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|School & Library Binding, Jan 2001||
Written in the present tense, First They Killed My Father will put you right in the midst of the action--action you'll wish had never happened. It's a tough read, but definitely a worthwhile one, and the author's personality and strength shine through on every page. Covering the years from 1975 to 1979, the story moves from the deaths of multiple family members to the forced separation of the survivors, leading ultimately to the reuniting of much of the family, followed by marriages and immigrations. The brutality seems unending--beatings, starvation, attempted rape, mental cruelty--and yet the narrator (a young girl) never stops fighting for escape and survival. Sad and courageous, her life and the lives of her young siblings provide quite a powerful example of how war can so deeply affect children--especially a war in which they are trained to be an integral part of the armed forces. For anyone interested in Cambodia's recent history, this book shares a valuable personal view of events. --Jill Lightner --This text refers to an out of print or unavailable edition of this title.
In 1975, Ung, now the national spokesperson for the Campaign for a Landmine-Free World, was the five-year-old child of a large, affluent family living in Phnom Penh, the cosmopolitan Cambodian capital. As extraordinarily well-educated Chinese-Cambodians, with the father a government agent, her family was in great danger when the Khmer Rouge took over the country and throughout Pol Pot's barbaric regime. Her parents' strength and her father's knowledge of Khmer Rouge ideology enabled the family to survive together for a while, posing as illiterate peasants, moving first between villages, and then from one work camp to another. The father was honest with the children, explaining dangers and how to avoid them, and this, along with clear sight, intelligence and the pragmatism of a young child, helped Ung to survive the war. Her restrained, unsentimental account of the four years she spent surviving the regime before escaping with a brother to Thailand and eventually the United States is astonishing--not just because of the tragedies, but also because of the immense love for her family that Ung holds onto, no matter how she is brutalized. She describes the physical devastation she is surrounded by but always returns to her memories and hopes for those she loves. Her joyful memories of life in Phnom Penh are close even as she is being trained as a child soldier, and as, one after another, both parents and two of her six siblings are murdered in the camps. Skillfully constructed, this account also stands as an eyewitness history of the period, because as a child Ung was so aware of her surroundings, and because as an adult writer she adds details to clarify the family's moves and separations. Twenty-five years after the rise of the Khmer Rouge, this powerful account is a triumph. 8 pages b&w photos.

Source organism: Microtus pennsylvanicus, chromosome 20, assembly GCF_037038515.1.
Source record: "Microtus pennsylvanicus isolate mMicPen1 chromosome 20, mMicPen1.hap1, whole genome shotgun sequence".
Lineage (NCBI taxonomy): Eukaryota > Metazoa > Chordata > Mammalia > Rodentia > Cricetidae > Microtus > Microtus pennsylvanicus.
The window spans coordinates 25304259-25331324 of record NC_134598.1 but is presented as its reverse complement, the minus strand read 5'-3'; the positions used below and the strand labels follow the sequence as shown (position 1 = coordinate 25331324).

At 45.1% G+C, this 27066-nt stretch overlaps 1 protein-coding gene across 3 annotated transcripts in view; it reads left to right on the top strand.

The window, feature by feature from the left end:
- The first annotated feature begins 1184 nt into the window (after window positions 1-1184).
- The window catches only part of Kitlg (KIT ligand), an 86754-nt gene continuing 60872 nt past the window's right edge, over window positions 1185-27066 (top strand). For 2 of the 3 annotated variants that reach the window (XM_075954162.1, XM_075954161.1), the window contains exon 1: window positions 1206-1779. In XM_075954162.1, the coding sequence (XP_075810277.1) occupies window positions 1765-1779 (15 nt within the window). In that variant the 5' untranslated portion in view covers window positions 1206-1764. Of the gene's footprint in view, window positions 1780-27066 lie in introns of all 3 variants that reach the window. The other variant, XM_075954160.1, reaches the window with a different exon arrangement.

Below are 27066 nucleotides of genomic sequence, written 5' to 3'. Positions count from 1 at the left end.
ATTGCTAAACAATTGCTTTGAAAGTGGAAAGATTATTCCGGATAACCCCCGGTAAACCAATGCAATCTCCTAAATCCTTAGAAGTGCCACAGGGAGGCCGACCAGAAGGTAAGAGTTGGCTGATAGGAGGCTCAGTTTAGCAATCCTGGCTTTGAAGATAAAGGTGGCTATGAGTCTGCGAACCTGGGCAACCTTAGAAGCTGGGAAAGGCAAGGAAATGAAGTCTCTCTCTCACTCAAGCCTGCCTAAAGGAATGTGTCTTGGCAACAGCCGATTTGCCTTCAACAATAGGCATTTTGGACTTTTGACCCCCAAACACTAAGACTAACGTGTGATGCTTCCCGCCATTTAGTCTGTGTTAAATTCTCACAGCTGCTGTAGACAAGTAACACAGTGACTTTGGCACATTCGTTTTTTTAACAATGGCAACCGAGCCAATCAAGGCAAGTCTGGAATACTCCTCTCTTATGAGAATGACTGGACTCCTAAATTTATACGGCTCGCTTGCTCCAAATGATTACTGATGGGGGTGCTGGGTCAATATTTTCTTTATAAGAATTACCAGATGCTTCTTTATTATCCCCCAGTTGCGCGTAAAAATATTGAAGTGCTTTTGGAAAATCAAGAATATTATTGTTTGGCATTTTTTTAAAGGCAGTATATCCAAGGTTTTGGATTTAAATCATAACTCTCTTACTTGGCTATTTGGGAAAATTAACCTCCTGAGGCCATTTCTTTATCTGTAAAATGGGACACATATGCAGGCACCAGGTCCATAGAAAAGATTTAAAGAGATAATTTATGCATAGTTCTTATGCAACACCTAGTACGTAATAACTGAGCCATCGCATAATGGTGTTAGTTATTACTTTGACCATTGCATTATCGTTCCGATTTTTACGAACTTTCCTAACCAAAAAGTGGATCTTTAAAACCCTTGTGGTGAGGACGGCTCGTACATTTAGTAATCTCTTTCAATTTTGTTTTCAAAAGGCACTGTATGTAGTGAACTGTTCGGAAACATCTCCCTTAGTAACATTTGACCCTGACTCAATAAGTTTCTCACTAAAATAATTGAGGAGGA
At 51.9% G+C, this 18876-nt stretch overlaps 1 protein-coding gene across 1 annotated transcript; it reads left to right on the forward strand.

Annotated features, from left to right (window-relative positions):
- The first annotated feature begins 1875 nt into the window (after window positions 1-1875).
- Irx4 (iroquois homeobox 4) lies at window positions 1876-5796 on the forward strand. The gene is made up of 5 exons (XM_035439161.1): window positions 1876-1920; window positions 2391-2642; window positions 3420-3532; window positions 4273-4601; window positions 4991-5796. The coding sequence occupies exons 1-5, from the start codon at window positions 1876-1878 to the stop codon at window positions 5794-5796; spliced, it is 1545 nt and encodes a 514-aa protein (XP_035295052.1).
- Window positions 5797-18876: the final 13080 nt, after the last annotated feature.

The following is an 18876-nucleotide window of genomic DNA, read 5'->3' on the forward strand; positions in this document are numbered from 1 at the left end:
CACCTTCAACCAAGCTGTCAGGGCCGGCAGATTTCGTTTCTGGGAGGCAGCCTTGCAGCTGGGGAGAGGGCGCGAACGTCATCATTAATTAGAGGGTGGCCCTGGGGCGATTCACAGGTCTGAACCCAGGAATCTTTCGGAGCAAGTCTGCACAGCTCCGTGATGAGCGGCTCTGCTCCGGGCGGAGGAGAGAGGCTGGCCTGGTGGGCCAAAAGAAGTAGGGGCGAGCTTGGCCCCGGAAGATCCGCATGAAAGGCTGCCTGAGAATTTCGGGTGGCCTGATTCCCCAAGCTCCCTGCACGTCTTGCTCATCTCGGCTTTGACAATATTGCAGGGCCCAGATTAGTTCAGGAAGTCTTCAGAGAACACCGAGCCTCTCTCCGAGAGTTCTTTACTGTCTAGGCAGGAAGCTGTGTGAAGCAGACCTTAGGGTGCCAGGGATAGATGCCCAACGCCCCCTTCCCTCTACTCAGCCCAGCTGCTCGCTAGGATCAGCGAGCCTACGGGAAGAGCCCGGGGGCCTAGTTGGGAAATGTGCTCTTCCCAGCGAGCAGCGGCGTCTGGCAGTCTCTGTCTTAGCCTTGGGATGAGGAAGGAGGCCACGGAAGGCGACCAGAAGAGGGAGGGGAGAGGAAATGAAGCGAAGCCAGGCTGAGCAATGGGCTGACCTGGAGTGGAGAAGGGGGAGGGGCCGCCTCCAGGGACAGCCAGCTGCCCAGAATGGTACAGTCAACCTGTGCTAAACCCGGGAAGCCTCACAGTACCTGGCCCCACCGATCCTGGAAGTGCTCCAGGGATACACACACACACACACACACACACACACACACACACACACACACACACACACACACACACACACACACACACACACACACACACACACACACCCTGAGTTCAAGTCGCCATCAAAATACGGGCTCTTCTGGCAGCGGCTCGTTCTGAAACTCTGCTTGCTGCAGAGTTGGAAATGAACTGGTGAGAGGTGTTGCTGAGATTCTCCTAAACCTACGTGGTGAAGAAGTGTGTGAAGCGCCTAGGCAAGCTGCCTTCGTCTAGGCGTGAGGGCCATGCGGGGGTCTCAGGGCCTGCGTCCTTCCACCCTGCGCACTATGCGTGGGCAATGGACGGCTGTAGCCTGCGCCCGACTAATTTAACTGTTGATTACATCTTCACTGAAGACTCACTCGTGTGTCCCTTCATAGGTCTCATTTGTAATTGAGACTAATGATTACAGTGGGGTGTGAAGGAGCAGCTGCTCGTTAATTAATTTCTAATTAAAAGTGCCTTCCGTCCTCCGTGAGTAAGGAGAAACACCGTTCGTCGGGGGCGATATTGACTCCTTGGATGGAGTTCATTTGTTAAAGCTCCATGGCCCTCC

Copyright 2000 Reed Business Information, Inc. --This text refers to an out of print or unavailable edition of this title.
Gripping and tragic tale of how a government can change power and sends its people into destitution making family go against family in a chess game that ultimately no one would... Read morePublished 9 days ago by Kylie Miller
After spending time in Cambodia a few years ago I had to re read this haunting story from a survivor of the Khmer Rouge genocide.Published 12 months ago by Ashley Pharazyn
Once you start reading you're unable to put it down. It illustrates the strength of the human spirit and it's capacity to preservere under the most brutal conditions. Read morePublished on May 28 2013 by Kendal chin-yick
This is an absolutely wonderful book. I wish that I hadn't read it yet so I could go back and read it again for the first time. Read morePublished on May 3 2004
As I'm now travelling in the Southeast Asia I would want to read some books about this area. I found Ms Luong Ung's book in a bookstore in Nha Trang of Vietnam (original copy!). Read morePublished on March 10 2004 by Pazu Kong
This book written by Loung Ung is one of the most facinating books I've ever read. It made me feel ignorant not knowing about any of this happening just 30 years ago. Read morePublished on Feb. 8 2004
This book is a must read for anyone. Period. If you are even considering this book, I urge you to read it. It will change you. Read morePublished on Jan. 3 2004 by H. Lindsey
Long Ung's book stays with you long after you put it down. The horror of the events that transpire are surpassed only by the realization that her story was an example of not just... Read morePublished on Sept. 3 2003